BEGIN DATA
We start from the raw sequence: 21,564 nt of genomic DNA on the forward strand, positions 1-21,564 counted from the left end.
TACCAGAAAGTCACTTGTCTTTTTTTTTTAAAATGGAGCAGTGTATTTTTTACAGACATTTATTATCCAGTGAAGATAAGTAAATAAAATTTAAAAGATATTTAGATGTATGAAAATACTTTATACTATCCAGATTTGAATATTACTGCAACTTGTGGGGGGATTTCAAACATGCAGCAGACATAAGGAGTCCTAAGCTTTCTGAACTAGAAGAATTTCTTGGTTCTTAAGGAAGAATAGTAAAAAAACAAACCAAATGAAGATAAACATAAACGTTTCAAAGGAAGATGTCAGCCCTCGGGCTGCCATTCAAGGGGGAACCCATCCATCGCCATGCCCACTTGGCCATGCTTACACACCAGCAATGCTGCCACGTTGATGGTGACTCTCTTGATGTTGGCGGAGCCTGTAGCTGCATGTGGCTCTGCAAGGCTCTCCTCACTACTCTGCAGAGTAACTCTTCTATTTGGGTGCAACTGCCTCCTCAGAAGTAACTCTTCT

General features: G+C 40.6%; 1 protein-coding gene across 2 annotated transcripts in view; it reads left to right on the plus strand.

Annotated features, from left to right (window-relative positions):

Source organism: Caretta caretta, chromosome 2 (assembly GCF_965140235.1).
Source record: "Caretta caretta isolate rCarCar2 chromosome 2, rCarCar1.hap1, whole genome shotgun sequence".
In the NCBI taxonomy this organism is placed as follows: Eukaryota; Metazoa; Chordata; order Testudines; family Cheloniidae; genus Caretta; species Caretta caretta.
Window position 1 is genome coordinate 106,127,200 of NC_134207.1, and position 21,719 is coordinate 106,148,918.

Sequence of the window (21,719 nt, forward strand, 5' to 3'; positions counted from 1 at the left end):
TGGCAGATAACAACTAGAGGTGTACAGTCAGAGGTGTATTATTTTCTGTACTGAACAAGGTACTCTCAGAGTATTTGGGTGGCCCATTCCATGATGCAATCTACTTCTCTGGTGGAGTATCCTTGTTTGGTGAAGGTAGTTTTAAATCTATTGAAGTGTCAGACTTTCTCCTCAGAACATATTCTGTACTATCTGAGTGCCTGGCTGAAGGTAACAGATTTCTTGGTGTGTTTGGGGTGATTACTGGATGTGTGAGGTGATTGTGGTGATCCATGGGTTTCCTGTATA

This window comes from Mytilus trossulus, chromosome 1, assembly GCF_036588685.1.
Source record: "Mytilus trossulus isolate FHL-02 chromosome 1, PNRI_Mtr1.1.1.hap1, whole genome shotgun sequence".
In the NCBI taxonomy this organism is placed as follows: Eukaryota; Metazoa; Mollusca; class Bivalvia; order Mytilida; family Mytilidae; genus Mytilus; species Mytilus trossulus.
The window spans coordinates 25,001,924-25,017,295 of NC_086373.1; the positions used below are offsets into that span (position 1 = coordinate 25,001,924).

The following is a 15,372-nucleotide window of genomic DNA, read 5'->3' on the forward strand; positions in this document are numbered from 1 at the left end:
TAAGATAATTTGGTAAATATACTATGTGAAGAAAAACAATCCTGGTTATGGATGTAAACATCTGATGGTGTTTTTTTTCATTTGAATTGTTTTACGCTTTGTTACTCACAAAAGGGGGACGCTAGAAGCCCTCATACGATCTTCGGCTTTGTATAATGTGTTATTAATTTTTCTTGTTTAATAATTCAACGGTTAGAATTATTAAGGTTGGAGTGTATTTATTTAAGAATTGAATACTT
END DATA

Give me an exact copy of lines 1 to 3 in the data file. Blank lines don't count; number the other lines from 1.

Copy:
We start from the raw sequence: 21,564 nt of genomic DNA on the forward strand, positions 1-21,564 counted from the left end.
TACCAGAAAGTCACTTGTCTTTTTTTTTTAAAATGGAGCAGTGTATTTTTTACAGACATTTATTATCCAGTGAAGATAAGTAAATAAAATTTAAAAGATATTTAGATGTATGAAAATACTTTATACTATCCAGATTTGAATATTACTGCAACTTGTGGGGGGATTTCAAACATGCAGCAGACATAAGGAGTCCTAAGCTTTCTGAACTAGAAGAATTTCTTGGTTCTTAAGGAAGAATAGTAAAAAAACAAACCAAATGAAGATAAACATAAACGTTTCAAAGGAAGATGTCAGCCCTCGGGCTGCCATTCAAGGGGGAACCCATCCATCGCCATGCCCACTTGGCCATGCTTACACACCAGCAATGCTGCCACGTTGATGGTGACTCTCTTGATGTTGGCGGAGCCTGTAGCTGCATGTGGCTCTGCAAGGCTCTCCTCACTACTCTGCAGAGTAACTCTTCTATTTGGGTGCAACTGCCTCCTCAGAAGTAACTCTTCT

General features: G+C 40.6%; 1 protein-coding gene across 2 annotated transcripts in view; it reads left to right on the plus strand.